I’ve been admittedly obsessed over the past couple weeks with making the argument for a high-earner’s income tax, but the other policy issue I’ve been advocating this session also appears to be gaining a little traction: a move toward a high tuition/high financial aid model that could raise additional funds for higher education, while increasing access and decreasing costs to students from lower and middle income families.
A few weeks ago Rep. Reuven Carlyle (D-36) staked his own credibility to the concept in a guest column in the Seattle Times, and just last week, the even the Times editorial board wrote in favor of raising tuition and financial aid. And today, coming on the heels of Gov. Gregoire’s proposal to let tuition rise 28% over two years, none other than University of Washington President Mark Emmert, writing in his own guest column in the Times, argues that if we are going to keep the “higher” in higher education, colleges and universities need more “flexibility on tuition.”
The leaders of our four-year colleges and universities understand that our schools must take cuts. But we also know that we can keep students coming to school and graduating on time if we are simply given more flexibility on tuition. We can help our students and our state without new state money. Moreover, we can fix much of this problem without denying access to students because of their income or family background.
The UW has the lowest tuition of any of its peers and is one of the best bargains in the country. With increased financial aid and the expanded federal tax credit, we can remain an excellent value for our families, maintain our world-class quality, and not slash the number of students we admit.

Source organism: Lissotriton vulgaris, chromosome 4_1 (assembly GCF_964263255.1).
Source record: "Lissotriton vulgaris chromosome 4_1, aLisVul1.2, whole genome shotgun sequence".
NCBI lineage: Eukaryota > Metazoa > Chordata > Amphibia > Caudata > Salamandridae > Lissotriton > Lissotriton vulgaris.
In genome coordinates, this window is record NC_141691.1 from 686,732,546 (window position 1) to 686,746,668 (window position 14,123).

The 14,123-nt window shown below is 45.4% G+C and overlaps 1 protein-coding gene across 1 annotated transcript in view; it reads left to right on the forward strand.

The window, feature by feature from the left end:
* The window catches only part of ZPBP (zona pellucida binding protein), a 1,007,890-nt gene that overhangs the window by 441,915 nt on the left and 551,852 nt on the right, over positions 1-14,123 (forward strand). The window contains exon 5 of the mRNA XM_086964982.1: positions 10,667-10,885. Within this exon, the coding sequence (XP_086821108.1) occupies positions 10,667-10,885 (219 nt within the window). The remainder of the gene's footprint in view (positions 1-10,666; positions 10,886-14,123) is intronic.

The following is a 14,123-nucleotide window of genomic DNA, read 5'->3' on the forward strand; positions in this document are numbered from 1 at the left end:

To give higher education the opportunity to resolve this crisis without requiring more state money is the only responsible thing to do. To do otherwise is to deny thousands of our citizens a chance to succeed in the knowledge economy.
Huh. Guess the idea doesn’t sound so wing-nutty after all, when it’s coming from the mouth of Emmert.
So how does it work? How can we possibly raise tuition while maintaining access and affordability to lower and middle income students? Well, as I’ve explained before, it’s simple math:
Let’s say you’re a low to middle income student currently receiving financial aid in the form of $3,000 in grants, and the UW suddenly jacks up its $6,800/year in tuition and fees to $17,800. Now let’s say the UW (ie, the state) increases your grant by another $11,000 to offset the hike. How much extra money did this cost the state? Zilch. You were paying $3,800/year and you’re still paying $3,800. It’s a zero sum game.
But if you’re a student from a wealthy family, who does not need financial aid, and thus does not qualify for it, you’re suddenly paying an extra $11,000 into the system… money that can be spent to increase the quality of education at the UW, or expand the number of seats, or even lower the costs for truly needy students.
The key of course is to increase financial aid commensurate to the needs of the students, both the dollar amount, and the upper range of incomes that qualify for aid. The goal should be to accept students based solely on merit, and to charge them for their education according to their ability to pay. That, in my opinion, is the best way to extend opportunity to all of our state’s young people.
Or, you know, we could continue with what we do now, where wealthy families who have easily afforded years of $23,420 annual tuition at Seattle’s exclusive Bush School, send their kids on to the UW at the same $6,800 bargain rate as everybody else, at the same time the university is being forced to slash classes and slots. Does that really make sense?